Dr. Ghazi had been there since 3 pm and would not get hooked up to a machine until five. It was first come, first serve; no matter that he had had an appointment, or that he was almost 60 and much frailer than most other patients. The first month of his relapse he was confused, did not utter a word and wasn’t able to walk. Today, just two months later, he was in much better condition, although I saw the weakness in his eyes still.
The man closest to Ghazi was dozing, an apple core lay next to him on his bed, he had over an hour left of his three-hour cycle. A girl in the middle of the room had just finished and was having her tubes removed from her very skinny arms. An elderly lady fully veiled took the girls place. Her companion tried to make her feel comfortable, but in a society where women when indoors were usually limited to the kitchen when men were around, it seemed a far cry from reality. Abu Hashim, the only nurse in the room constantly moved back and forth trying to serve all the patients simultaneously until he disappeared all together for 20 minutes for prayers and a break.
The floors were dirty and seemed more like a poorly kept bathroom floor than conditions of a hospital. The nurse was now hooking up the newly arrived lady for her three-hour procedure. She covered her eyes with her scarf and hid her tears as the man connected the tubes just underneath her right shoulder. Minutes later she was chipper again, nursing on a bottle of fruit juice that in conversation with Ghazi’s daughter she confessed she was not supposed to be drinking with her condition.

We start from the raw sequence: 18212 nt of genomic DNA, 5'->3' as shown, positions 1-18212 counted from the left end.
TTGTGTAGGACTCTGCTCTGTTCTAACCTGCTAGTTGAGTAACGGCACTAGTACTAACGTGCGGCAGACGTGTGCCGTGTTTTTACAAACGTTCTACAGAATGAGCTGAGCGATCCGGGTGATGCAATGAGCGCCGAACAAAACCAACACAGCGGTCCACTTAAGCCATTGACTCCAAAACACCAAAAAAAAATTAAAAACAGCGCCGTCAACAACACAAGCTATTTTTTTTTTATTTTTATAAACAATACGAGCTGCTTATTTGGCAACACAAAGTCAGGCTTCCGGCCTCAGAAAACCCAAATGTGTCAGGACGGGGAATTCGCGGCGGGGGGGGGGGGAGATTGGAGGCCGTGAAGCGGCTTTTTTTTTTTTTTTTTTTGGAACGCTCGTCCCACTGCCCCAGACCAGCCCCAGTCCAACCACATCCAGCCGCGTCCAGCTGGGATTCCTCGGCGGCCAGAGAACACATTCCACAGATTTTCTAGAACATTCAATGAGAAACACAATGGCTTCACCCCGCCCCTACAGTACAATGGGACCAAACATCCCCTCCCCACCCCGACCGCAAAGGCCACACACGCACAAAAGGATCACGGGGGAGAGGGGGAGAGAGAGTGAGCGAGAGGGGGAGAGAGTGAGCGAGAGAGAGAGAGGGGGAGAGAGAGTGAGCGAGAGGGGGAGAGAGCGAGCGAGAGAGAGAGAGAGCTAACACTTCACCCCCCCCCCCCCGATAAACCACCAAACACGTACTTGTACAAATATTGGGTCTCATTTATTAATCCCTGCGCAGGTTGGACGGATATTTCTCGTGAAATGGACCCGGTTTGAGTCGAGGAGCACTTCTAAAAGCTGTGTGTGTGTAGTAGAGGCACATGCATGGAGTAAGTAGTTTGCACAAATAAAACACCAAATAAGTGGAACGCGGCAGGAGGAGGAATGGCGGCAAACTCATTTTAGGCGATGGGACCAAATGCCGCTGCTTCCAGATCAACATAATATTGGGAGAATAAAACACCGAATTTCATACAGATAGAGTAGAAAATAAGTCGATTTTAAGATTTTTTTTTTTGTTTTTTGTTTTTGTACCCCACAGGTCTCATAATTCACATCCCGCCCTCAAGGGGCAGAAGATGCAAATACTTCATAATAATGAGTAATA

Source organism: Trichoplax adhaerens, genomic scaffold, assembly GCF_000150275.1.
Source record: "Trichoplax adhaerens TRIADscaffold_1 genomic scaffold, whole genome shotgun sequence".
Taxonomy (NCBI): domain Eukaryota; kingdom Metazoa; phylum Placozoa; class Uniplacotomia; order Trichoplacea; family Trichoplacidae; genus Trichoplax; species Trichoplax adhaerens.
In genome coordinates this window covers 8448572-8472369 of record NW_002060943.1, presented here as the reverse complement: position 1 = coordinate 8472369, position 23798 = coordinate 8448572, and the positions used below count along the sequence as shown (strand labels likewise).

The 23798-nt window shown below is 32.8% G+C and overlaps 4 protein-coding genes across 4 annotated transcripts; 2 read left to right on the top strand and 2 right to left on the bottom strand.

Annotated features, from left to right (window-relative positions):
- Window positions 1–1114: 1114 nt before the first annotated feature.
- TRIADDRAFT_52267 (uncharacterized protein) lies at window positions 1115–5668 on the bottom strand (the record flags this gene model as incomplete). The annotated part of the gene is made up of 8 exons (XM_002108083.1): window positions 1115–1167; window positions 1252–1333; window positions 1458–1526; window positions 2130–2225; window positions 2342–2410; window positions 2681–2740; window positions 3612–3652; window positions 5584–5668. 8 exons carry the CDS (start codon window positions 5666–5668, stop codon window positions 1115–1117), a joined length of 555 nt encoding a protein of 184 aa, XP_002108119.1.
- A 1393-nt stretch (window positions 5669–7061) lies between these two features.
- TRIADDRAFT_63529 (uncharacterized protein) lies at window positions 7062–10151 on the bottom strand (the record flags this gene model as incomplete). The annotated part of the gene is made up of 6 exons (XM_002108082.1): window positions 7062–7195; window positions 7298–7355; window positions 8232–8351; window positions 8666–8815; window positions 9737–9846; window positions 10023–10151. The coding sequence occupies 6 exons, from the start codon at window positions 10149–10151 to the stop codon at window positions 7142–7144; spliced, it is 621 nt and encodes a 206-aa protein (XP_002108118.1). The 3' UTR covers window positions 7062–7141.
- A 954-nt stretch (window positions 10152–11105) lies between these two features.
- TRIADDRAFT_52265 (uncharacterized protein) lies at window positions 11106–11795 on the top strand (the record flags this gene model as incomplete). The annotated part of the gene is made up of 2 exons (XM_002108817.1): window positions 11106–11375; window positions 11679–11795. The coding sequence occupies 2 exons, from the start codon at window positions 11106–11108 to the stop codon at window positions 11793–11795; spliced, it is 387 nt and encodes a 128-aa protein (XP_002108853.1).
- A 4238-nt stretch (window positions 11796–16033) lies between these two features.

The man near us finished his time and covered the wound with gauze and medical tape, while the nurse was busy talking to a passing by doctor. He threw away his apple core, packed up his sheets, wished his companions in the room well and left the sanctuary. Now, it was Ghazi’s turn.
His son, Ihab helped him up and over to the bed, covered with a new sheet, and then undid his shirt and covered him with a heavy blanket. Immediately Ghazi began to shiver, it was not cold in the room. For ten minutes the nurse worked to get the machine to function correctly and then reluctantly connected Ghazi to it.